Humanitarian diplomacy is persuading decision makers and opinion leaders to act, at all times, in the interests of vulnerable people, and with full respect for fundamental humanitarian principles.
The rapid expansion of the number of humanitarian actors in recent years, working for or with governments at all levels and often in complex situations, makes humanitarian diplomacy increasingly important.
Humanitarian diplomacy aims to mobilise public and governmental support and resources for humanitarian operations and programmes, and to facilitate effective partnerships for responding to the needs of vulnerable people. Humanitarian diplomacy includes advocacy, negotiation, communication, formal agreements, and other measures. It is a field with many players, including governments, international organisations, NGOs, the private sector, and individuals.
The online diploma course in humanitarian diplomacy is offered by the International Federation of Red Cross and Red Crescent Societies (IFRC) in partnership with DiploFoundation. Course faculty draws on leading experts from around the world, as resource people and guest lecturers.
This course is currently offered in English, however participants who are more comfortable with French or Spanish will have the option to write and submit some course assignments and the final research paper in either of those languages.
You may also read the course brochure.
The online course will extend the knowledge base and develop the practical skills of current and future practitioners in humanitarian diplomacy and policy.
To achieve its objectives, the course will:
By the end of this course, participants should be able to:
Module 0 – Orientation to Online Learning: During this short module, participants will be introduced to the online classroom and tools for communication and interaction that they will use during the course. Participants will also be guided through practice exercises and will have the chance to ask questions and request assistance as needed.
Module 1 – Introduction to humanitarian diplomacy: This module defines humanitarian diplomacy, its components, and related concepts. It introduces the IFRC Humanitarian Diplomacy Policy and its four signposts for action. Next, it discusses how humanitarian diplomacy has evolved, and its relevance in current complex operational contexts. The module concludes by looking at the profile of a humanitarian diplomat.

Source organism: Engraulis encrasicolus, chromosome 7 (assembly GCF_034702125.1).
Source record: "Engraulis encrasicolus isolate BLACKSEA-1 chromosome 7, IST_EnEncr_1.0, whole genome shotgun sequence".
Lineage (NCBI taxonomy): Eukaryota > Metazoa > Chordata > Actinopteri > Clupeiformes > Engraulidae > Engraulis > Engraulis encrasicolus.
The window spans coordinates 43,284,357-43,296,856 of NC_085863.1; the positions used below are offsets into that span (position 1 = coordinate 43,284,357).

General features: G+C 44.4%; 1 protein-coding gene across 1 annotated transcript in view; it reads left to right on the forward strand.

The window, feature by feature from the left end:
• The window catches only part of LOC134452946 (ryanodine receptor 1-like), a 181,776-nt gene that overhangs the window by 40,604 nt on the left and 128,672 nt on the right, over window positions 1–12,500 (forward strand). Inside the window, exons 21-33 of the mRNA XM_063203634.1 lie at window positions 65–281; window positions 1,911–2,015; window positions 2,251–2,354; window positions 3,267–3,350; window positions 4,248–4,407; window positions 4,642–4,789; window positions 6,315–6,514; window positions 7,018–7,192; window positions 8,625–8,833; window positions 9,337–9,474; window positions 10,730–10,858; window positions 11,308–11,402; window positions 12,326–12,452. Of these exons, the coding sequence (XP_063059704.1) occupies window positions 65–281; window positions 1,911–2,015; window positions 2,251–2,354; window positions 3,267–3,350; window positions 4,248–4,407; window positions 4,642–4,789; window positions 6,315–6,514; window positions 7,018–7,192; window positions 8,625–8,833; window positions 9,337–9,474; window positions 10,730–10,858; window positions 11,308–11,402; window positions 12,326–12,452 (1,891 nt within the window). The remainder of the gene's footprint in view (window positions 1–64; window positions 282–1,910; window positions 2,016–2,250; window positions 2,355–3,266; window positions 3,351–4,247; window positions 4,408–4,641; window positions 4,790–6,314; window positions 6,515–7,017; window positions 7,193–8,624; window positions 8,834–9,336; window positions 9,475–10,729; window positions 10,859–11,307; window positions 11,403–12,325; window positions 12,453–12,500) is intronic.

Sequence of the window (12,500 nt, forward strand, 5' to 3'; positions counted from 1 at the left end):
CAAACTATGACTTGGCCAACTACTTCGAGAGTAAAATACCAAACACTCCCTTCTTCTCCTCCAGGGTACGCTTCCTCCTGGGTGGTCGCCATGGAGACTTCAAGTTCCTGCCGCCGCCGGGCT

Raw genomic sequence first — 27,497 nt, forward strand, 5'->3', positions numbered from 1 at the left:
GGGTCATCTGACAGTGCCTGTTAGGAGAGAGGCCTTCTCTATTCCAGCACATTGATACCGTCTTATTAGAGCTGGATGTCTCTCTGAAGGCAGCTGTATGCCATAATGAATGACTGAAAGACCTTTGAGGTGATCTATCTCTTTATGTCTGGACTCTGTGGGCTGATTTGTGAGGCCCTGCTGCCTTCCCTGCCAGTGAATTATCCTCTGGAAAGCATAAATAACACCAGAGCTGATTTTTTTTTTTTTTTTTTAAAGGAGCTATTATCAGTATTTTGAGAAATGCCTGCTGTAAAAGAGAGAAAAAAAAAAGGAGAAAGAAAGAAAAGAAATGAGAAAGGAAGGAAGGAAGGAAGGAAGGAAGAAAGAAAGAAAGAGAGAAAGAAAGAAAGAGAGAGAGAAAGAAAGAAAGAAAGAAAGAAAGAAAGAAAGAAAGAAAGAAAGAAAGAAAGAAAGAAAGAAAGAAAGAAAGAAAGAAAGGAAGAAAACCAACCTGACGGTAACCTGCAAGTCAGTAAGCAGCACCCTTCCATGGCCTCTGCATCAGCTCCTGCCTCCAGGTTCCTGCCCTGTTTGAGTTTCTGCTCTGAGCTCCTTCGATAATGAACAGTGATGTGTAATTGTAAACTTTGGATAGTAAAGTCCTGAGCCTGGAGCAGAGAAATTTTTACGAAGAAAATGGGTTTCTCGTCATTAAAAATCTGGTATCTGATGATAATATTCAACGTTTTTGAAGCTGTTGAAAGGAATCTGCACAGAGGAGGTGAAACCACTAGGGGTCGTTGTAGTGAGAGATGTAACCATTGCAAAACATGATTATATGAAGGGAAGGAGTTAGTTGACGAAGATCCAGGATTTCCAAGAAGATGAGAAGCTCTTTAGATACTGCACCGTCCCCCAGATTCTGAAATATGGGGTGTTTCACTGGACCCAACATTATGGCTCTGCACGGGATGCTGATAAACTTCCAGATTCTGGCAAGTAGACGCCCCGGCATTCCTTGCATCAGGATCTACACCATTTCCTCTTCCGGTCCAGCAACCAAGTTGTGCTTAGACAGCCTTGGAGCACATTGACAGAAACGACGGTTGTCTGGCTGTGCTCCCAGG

Module 2 – Humanitarian diplomacy toolkit: This module offers a set of tools for understanding, developing, and implementing humanitarian diplomacy activities. These include humanitarian principles, international law, the evidence-based approach, and communication skills. Practically speaking, the toolkit helps humanitarian diplomats engage in debate, argue in favour of their positions, persuade interlocutors, and find creative solutions for overcoming stalemates in policy discussions.
Module 3 – Humanitarian diplomacy actors: This module surveys the evolution of modern humanitarian diplomacy actors. It starts from the creation of what is now the RCRC Movement and its pivotal place in the establishment of non-governmental humanitarian action. It proceeds with an examination of the RCRC Movement’s national and international characteristics, as well as the role of other actors, including national and international NGOs, national governments, international organisations, private entities, and individuals. It also covers the 1949 Geneva Conventions, their additional protocols, and other instruments of international humanitarian law.
Module 4 – Persuasion: This module focusses on persuasion in humanitarian diplomacy. It covers the three fundaments of persuasion: ethos (credibility), logos (rationality), and pathos (emotions). Following this, it looks at the actors involved in persuasion. Who should be persuaded; and who does the persuading? Finally, the module introduces tools and techniques for putting together a convincing argument, publicly or privately.
Module 5 – Advocacy – practical guidance: This module presents a range of practical tools for developing a strong advocacy strategy. It introduces advocacy and how it happens. It explains how advocacy fits into the wider set of skills and activities that make up the humanitarian diplomacy field. It provides methods for identifying and defining an advocacy issue, and offers checklists for credibility and risk. The module presents benefits and challenges of working in partnerships.
Module 6 – Negotiations in humanitarian diplomacy: This module introduces definitions, objectives, and negotiation theory. It looks at the specific features of humanitarian negotiations. The process of negotiation, starting from preparation and strategy, and moving into the actual negotiation, is covered. The module offers case studies of humanitarian negotiation at the multilateral, regional, and national contexts, as well as in crisis and conflict situations.
Module 7 – Humanitarian diplomacy beyond negotiations: Through examination of case studies, this module looks at using humanitarian diplomacy to ensure implementation of a negotiated outcome, demonstrating that diplomacy does not cease with the signature of an agreement. The module covers practical considerations and obstacles to implementation.
Module 8 – Other practical skills in humanitarian diplomacy: Many practical skills are relevant to humanitarian diplomacy, including protocol, drafting, media training, public speaking, and use of social media. The module discusses each of these topics, and also covers monitoring and evaluation of humanitarian diplomacy activities.